Even ignoring Heck, Patton's arguments fall short. First, as to judicial immunity, Patton argues it does not apply because Defendants acted pursuant to a conspiracy-an argument that the Court has already rejected. The mere allegation that "the judge[s] acted pursuant to a conspiracy... is not sufficient to avoid absolute judicial immunity." Mitchell v. McBryde, 944 F.2d 229, 230 (5th Cir. 1991) (citing Holloway v. Walker, 765 F.2d 517, 522 (5th Cir. 1985)). Second, Patton tries to overcome prosecutorial immunity by alleging that Defendants "behaved as an investigator, rather than an advocate." Pl.'s Mot. [36] at 4. While prosecutorial immunity does not extend to "investigatory functions, " Buckley v. Fitzsimmons, 509 U.S. 259, 273 (1993), Patton does not identify any investigatory actions taken by the prosecutors. Instead, he only discusses conduct associated with the judicial phase of his prosecution, which is subject to immunity. See Hoog-Watson v. Guadalupe Cnty, Tex., 591 F.3d 431, 437 (5th Cir. 2009). Finally, Patton's assertion that the Court's order striking his sur-rebuttal constitutes "newly available evidence" is nonsensical.

Patton has neither established a manifest error of law or fact nor presented newly discovered evidence that would entitle him to reconsideration of the dismissal of his claims. And Patton has presented no argument as to why the Court should reconsider its Order striking his sur-rebuttal, which he filed without leave of Court. To the extent Patton requests reconsideration, his motion is denied.

III. Leave to Amend

Patton alternatively seeks leave to amend his complaint under Rule 15(a). "Rule 15(a) evinces a bias in favor of granting leave to amend' and severely restricts the judge's freedom.'" Stearman v. City of Greenville, Tex., 16 F.3d 1215, 1994 WL 57612 at *3 (5th Cir. 1994) (citing Dussouy v. Gulf Coast Inv. Corp., 660 F.2d 594, 597 (5th Cir. 1981)). But leave is not automatically granted. Valid reasons to deny leave include factors such as "undue delay, bad faith or dilatory motive on the part of the movant, repeated failures to cure deficiencies by amendments previously allowed, undue prejudice to the opposing party by virtue of allowance of the amendment, futility of amendment, etc." Shivangi v. Dean Witter Reynolds, Inc., 825 F.2d 885, 890 (5th Cir. 1987) (citations omitted). The court need not grant leave to file a futile amended complaint. Avatar Exploration, Inc. v. Chevron, U.S.A., Inc., 933 F.2d 314, 321 (5th Cir. 1991). An amendment is futile if the "amended complaint would fail to state a claim upon which relief could be granted." Stripling v. Jordan Production Co., Inc., 234 F.3d 863, 873 (5th Cir. 2000) (citations omitted). Thus, to determine whether a proposed claim is futile, the Court applies "the same standard of legal sufficiency as applies under Rule 12(b)(6)." Id.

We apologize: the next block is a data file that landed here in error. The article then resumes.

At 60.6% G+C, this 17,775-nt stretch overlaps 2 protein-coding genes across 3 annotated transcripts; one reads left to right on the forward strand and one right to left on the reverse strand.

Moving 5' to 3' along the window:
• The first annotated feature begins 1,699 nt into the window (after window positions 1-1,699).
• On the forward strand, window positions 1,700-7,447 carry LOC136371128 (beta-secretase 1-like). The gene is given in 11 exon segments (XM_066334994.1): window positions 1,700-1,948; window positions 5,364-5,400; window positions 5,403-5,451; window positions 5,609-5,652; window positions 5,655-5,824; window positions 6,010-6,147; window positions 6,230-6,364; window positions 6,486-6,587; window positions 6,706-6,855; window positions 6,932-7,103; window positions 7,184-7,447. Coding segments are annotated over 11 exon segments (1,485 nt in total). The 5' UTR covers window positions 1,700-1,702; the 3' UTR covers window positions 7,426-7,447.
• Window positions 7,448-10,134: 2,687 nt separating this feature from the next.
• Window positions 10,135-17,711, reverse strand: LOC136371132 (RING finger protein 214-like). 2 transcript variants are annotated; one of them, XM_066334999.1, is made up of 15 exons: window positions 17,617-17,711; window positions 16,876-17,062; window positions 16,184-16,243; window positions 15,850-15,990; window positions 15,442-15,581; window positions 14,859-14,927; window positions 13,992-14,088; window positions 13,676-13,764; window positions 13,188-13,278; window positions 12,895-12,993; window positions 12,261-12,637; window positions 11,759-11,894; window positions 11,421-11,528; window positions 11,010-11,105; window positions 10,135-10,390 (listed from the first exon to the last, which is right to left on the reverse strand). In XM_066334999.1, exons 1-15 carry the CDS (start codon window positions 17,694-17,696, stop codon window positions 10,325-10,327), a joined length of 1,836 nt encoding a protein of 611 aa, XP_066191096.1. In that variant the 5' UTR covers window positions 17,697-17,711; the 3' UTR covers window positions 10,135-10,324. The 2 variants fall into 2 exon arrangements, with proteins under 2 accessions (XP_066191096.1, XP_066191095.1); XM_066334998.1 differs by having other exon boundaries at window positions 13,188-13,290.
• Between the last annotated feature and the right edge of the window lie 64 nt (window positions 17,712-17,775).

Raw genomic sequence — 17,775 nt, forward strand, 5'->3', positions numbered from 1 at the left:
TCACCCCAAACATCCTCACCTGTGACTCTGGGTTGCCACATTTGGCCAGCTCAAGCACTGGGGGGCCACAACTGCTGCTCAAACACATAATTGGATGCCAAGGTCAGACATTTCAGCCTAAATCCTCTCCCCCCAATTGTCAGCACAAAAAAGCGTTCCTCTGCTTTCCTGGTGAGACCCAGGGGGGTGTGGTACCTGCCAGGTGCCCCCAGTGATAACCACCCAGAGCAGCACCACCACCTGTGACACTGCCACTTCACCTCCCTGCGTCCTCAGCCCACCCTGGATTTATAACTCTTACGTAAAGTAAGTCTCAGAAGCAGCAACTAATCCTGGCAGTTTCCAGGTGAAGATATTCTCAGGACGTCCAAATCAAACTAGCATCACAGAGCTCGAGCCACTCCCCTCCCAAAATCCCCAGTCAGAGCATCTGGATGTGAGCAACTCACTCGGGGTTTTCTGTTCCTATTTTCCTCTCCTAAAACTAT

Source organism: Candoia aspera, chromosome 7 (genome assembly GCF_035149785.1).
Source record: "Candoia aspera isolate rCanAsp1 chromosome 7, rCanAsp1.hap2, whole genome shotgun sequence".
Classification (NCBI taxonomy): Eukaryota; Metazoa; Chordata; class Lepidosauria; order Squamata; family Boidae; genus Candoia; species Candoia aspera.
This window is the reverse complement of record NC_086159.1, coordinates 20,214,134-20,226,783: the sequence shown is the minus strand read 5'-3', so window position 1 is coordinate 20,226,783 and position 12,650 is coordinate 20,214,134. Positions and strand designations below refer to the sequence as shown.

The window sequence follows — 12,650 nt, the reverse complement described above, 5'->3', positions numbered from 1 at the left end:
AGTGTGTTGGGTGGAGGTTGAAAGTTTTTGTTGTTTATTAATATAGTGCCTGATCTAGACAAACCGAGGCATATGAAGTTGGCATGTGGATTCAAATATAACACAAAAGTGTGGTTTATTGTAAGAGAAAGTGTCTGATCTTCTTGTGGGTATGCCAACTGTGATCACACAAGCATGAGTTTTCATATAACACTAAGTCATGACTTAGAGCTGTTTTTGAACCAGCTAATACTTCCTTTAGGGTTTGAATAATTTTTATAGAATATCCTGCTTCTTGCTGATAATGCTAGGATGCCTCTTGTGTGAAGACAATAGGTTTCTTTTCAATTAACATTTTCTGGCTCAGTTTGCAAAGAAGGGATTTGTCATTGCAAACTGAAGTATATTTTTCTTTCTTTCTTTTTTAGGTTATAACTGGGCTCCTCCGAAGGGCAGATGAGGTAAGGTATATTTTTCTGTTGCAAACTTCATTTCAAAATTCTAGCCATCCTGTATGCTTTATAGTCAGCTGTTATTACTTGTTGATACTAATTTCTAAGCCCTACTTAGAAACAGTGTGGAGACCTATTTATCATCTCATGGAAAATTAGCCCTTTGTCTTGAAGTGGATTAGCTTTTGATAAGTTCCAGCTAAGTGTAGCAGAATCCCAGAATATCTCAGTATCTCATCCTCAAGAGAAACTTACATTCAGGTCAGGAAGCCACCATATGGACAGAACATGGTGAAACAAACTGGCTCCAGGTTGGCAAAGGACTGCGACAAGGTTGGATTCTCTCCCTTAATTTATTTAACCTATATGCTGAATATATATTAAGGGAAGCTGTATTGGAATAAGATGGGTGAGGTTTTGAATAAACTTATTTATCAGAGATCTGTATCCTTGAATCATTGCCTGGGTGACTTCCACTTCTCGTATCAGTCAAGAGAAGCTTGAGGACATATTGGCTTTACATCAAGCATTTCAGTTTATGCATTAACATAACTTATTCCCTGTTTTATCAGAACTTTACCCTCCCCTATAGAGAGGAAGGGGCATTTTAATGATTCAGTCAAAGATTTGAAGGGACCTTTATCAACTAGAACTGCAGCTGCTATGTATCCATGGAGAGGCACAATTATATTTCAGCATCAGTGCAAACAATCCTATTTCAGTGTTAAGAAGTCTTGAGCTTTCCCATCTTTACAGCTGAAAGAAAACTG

Patton argues that he can overcome the deficiencies in his claims identified in the Court's order of dismissal. Yet he has not submitted a proposed amended complaint, nor has he laid out facts in his motion that he would include in an amended complaint and would entitle him to relief. Patton already filed an amended complaint and two responses to the motions to dismiss, none of which state facts that would entitle Patton to relief. He also filed an unauthorized rebuttal, which, though stricken, does not contain facts that would entitle him to relief even if the Court had considered it. By arguing that pro-se pleadings should not be held to the same standard of technicalities as those drafted by lawyers, Patton seems to misapprehend the basis for this Court's dismissal. Patton's complaint was not dismissed based on technical deficiencies, but because none of his ...